Director: Dilip Mehta
Starring: Don McKellar, Seema Biswas, Lisa Ray
Can a movie really be considered a comedy if it leaves you feelings so bad afterwards? Cooking with Stella was marketted as a comedy and it plays out as a comedy but it gets so mean-spirited towards the end that I kind of found myself wishing I'd never watched it in the first place. It's too bad because the film actually does have some good moments but they end up being marred by the ugliness of the film's ending.
The film takes place at the Canadian High Commission in New Dehli and centers on Stella (Seema Biswas), who has been a cook for a revolving door of posted dipolmats for about 30 years. Her current diplomatic employer is Maya (Lisa Ray), who has come with her husband Michael (Don McKellar) and their infant daughter. Both Maya and Michael disrupt Stella's expectations of her relationship to her employers, Maya because she's half-Indian but doesn't identify that way - "I was born in Toronto. I'm Canadian," she tells Stella. In very measured tones Stella replies, "As you wish." - and Michael because he doesn't seem to recognize the boundaries that separate him from the staff. Like Stella, Michael is a chef by trade and he wants to learn how to make authentic Indian dishes. Stella is reluctant but ultimately agrees to teach him.
With Michael busy learning from Stella, a nanny is hired to care for the baby. Tannu (Shriya Saran) has never been employed by diplomats before, which is why she comes so cheap, and she sends her earnings to her father to pay medical expenses for her sick brother. Stella attempts to take Tannu under her wing and get her involved in the black market business she has going (which involves stealing from her employers) but Tannu refuses and threatens to expose Stella unless she stops, too. Undaunted, Stella arranges for her godson Anthony (Vansh Bhardwaj) to charm Tannu and bilk her of her earnings so that she'll have no choice but to join Stella.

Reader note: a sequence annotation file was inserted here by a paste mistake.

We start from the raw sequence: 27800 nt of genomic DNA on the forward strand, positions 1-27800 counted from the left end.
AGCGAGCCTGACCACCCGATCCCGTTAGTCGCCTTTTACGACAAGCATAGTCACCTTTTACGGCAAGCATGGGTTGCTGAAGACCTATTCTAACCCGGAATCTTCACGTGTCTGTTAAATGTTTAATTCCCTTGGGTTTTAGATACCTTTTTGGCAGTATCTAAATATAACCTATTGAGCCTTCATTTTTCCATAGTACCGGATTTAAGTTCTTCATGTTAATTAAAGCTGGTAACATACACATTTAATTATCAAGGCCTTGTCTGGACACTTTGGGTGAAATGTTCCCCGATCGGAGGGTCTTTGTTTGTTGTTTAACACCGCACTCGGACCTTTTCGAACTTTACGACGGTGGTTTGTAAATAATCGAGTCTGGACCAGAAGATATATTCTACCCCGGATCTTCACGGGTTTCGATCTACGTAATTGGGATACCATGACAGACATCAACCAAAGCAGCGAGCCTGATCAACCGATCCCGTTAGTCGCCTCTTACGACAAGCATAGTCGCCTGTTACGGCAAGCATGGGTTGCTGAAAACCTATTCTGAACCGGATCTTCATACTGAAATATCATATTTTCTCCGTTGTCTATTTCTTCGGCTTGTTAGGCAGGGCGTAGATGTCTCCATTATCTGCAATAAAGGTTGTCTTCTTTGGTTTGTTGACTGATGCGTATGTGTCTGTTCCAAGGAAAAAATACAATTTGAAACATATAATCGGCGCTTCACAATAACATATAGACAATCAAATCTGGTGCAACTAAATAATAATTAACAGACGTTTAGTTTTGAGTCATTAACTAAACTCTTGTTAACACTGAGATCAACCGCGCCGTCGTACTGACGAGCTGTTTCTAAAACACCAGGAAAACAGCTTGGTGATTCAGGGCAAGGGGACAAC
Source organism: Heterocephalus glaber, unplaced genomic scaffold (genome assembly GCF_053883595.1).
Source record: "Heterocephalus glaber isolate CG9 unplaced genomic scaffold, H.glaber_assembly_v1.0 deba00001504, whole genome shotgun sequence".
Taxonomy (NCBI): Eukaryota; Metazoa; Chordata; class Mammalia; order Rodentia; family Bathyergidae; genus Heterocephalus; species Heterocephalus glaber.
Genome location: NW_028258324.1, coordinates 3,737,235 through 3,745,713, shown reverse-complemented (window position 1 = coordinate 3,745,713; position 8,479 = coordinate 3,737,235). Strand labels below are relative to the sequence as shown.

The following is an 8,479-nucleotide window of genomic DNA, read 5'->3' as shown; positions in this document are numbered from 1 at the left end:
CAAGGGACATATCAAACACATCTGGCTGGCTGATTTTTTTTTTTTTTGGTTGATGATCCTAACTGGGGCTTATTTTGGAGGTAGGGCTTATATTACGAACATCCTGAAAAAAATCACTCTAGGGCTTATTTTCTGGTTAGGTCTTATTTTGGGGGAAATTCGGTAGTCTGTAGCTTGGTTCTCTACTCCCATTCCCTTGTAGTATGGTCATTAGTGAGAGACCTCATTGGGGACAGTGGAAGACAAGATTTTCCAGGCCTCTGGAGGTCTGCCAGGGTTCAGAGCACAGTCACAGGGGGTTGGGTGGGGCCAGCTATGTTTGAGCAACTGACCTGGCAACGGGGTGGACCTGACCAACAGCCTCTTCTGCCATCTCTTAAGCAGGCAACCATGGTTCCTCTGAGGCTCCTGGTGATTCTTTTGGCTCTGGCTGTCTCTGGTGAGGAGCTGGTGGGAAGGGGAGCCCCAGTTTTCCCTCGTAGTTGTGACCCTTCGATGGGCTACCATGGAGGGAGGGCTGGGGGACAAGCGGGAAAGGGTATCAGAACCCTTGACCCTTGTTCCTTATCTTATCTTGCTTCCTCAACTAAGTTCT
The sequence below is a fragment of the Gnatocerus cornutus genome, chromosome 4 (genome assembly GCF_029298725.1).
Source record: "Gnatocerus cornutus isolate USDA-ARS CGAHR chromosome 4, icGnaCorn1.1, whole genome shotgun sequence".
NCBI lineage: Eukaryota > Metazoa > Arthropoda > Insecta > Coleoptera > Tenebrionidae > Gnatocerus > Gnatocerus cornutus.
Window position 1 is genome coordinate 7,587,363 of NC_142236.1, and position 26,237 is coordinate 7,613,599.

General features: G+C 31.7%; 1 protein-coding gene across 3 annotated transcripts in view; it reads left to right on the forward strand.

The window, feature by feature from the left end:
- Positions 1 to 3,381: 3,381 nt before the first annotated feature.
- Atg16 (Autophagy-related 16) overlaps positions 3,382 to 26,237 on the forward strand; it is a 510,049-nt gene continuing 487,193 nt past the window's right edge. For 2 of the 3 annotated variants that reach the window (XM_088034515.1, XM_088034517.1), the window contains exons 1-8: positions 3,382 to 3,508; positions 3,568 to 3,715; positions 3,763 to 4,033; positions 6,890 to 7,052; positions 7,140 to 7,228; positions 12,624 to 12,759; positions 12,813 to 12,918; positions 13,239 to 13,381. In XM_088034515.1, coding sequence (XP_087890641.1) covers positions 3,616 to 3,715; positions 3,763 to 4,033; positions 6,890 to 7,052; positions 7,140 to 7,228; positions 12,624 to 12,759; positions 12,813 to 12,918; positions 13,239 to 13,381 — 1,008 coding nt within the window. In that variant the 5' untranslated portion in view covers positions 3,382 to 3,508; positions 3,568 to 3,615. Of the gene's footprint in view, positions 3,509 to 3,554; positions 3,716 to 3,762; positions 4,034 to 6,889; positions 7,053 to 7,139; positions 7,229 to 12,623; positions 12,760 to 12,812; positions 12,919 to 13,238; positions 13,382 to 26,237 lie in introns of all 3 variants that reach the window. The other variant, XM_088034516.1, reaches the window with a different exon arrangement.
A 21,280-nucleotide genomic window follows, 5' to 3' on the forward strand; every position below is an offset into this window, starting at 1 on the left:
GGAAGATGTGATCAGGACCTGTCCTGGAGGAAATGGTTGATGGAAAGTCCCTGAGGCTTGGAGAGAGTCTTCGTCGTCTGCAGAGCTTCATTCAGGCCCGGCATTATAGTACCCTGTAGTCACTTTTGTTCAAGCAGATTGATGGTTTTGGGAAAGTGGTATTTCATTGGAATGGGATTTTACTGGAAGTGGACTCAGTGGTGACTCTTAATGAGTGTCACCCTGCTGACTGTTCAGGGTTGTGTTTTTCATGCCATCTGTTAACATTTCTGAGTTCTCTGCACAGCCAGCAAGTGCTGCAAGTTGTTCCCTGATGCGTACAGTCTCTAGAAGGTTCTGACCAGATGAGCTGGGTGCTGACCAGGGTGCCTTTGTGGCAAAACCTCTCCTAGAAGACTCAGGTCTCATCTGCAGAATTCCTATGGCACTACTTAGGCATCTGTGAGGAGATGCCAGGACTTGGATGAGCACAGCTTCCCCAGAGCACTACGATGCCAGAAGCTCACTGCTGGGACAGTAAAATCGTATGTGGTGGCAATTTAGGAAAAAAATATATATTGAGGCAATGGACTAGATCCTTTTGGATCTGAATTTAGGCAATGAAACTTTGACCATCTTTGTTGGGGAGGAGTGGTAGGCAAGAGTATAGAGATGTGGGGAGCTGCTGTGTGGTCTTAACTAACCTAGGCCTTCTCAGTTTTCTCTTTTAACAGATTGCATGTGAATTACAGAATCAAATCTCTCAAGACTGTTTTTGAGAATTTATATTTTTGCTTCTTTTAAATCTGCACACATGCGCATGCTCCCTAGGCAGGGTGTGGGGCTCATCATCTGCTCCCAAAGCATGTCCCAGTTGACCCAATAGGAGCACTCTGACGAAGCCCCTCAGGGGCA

Typically in a film what would then happen is that Tannu would discover the connection between Anthony and Stella, realize that she's been played, and try to set things right. Similarly, Stella would come to have a genuine affection for Michael and would come to feel bad about taking advantage of him. Neither of these things happen, which I suppose should earn the film points for defying expectations but the turn that the plot takes undercuts whatever charms it had going for it up to this point. No longer content with the small money from the black market business, Stella, Tannu and Anthony hatch a plot to fake Stella's kidnapping in order to get a ransom. Michael and Maya agree to pony up $20k for her safe return and the Canadian government agrees to hand over $40k in exchange for information leading to the capture of the kidnappers. In light of that, Stella agrees to let Tannu turn her in so that the three conspirators can split $40k instead of 20. Stella is convicted, goes to jail and then, with Michael's intervention, is released early and goes off to enjoy her ill-gotten gains with Tannu and Anthony.
Are we really supposed to see this as a happy ending? I mean, yes, on the one hand Stella and company are oppressed people striking a figurative blow against the man, but on the other hand they're literally scamming two people who have been nothing but nice to them. Michael, in particular, comes to care deeply for Stella as his mentor, so much so that he's willing to forgive the fake kidnapping to help her get out of jail. Why does he deserve to be robbed, deceived, and made a fool of? It's really disheartening and frankly kind of gross.
Anyway, whatever the faults of the film itself, none lies with the actors. Biswas and McKellar are particularly good and Ray makes the most of a role that gives her little to work with. All three deserve to be in a better movie.